The estimated additional costs indicated are intended to assist students and parents in budgeting for those additional living and discretionary expenses not included in the program fee. Actual expenses will vary according to student interests and spending habits.

More Information
Fall 2015
04/01/2015
TBA
TBA
$17,850

Program Date Notes

Program Fees

In addition to the items outlined below, the CIEE program fee includes an optional on-site airport meet and greet, full-time leadership and support, orientation, cultural activities, local excursions, residence permit fees, pre-departure advising, and a CIEE iNext travel card which provides insurance and other travel benefits.
Participation Confirmation *
$300
Educational Costs **
$14,357
Housing ***
$3,080
Insurance
$113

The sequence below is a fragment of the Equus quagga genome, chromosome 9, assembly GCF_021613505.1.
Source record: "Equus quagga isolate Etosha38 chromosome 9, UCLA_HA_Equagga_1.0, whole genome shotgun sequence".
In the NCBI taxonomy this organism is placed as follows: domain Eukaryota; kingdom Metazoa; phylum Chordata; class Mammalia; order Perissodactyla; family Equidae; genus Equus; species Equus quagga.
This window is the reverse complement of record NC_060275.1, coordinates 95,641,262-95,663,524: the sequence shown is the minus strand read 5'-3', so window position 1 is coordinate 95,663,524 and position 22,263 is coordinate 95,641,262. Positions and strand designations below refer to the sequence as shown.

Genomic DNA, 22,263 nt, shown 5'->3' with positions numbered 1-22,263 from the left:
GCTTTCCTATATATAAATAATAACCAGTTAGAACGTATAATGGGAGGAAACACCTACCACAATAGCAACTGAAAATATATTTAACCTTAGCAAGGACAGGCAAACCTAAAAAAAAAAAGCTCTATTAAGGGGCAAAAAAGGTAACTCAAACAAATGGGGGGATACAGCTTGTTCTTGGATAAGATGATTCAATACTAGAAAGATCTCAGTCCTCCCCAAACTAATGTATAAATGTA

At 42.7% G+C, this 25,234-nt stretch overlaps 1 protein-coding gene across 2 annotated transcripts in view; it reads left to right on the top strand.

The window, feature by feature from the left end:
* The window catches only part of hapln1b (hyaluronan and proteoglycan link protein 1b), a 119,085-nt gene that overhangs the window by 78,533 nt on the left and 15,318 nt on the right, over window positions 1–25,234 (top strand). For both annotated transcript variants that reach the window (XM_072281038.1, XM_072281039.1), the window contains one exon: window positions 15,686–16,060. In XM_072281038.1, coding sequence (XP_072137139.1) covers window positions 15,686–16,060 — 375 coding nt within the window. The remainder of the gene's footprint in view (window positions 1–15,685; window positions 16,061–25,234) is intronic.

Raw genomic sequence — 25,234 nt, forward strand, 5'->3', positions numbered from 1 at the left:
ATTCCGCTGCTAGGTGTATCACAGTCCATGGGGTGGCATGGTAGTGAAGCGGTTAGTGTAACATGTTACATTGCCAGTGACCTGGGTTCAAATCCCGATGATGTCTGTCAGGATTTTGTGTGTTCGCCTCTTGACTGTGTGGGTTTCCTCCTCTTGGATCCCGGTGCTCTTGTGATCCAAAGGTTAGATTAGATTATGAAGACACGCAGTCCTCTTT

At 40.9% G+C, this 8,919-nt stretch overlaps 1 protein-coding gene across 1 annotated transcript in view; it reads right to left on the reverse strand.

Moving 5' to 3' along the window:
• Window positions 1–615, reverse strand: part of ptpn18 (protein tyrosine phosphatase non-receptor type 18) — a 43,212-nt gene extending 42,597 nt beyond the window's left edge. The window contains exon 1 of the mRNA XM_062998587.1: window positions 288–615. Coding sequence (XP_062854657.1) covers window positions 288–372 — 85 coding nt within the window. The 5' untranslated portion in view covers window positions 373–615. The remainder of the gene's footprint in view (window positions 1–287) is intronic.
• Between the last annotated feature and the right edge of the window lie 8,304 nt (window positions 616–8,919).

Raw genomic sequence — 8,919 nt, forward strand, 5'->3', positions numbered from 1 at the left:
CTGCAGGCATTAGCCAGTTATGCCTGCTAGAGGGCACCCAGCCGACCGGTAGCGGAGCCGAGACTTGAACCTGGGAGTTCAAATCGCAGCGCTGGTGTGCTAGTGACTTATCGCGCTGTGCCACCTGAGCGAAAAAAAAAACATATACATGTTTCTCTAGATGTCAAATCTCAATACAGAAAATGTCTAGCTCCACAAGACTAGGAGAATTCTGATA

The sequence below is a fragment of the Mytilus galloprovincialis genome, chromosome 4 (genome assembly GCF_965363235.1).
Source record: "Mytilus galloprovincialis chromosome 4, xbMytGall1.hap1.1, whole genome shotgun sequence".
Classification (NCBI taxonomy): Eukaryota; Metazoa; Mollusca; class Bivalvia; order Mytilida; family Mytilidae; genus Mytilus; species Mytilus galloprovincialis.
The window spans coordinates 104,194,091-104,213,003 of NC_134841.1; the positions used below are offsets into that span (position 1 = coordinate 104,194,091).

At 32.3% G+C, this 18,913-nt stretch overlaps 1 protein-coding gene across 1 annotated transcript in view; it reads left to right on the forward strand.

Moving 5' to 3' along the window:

This breakdown has been prepared from the program budget for the purpose of calculating eligibility for financial aid. During the course of program operations, actual figures may vary. It should not, therefore, be used as a basis for calculation of refunds. CIEE reserves the right to adjust fees at any time.

Students required to study on CIEE programs through a School of Record will be charged a $340 administrative fee in addition to the Program Fees listed.

* non-refundable

** direct cost of education charged uniformly to all students

*** includes all meals

Estimated Additional Costs

International Airfare *
$1,550
Local Transportation
$200
Books & Supplies
$200
Visa Fees **
$165
Potential travel to consulate for visa
$500
Personal expenses
$2,900

The estimated additional costs indicated are intended to assist students and parents in budgeting for those additional living and discretionary expenses not included in the program fee. Actual expenses will vary according to student interests and spending habits.

* round-trip based on U.S. East Coast departure

** average cost, including Campus France fees

More Information
Spring 2015 (20 wks)
Extended to: 11/15/2014
01/05/2015
05/23/2015
$17,850

Program Date Notes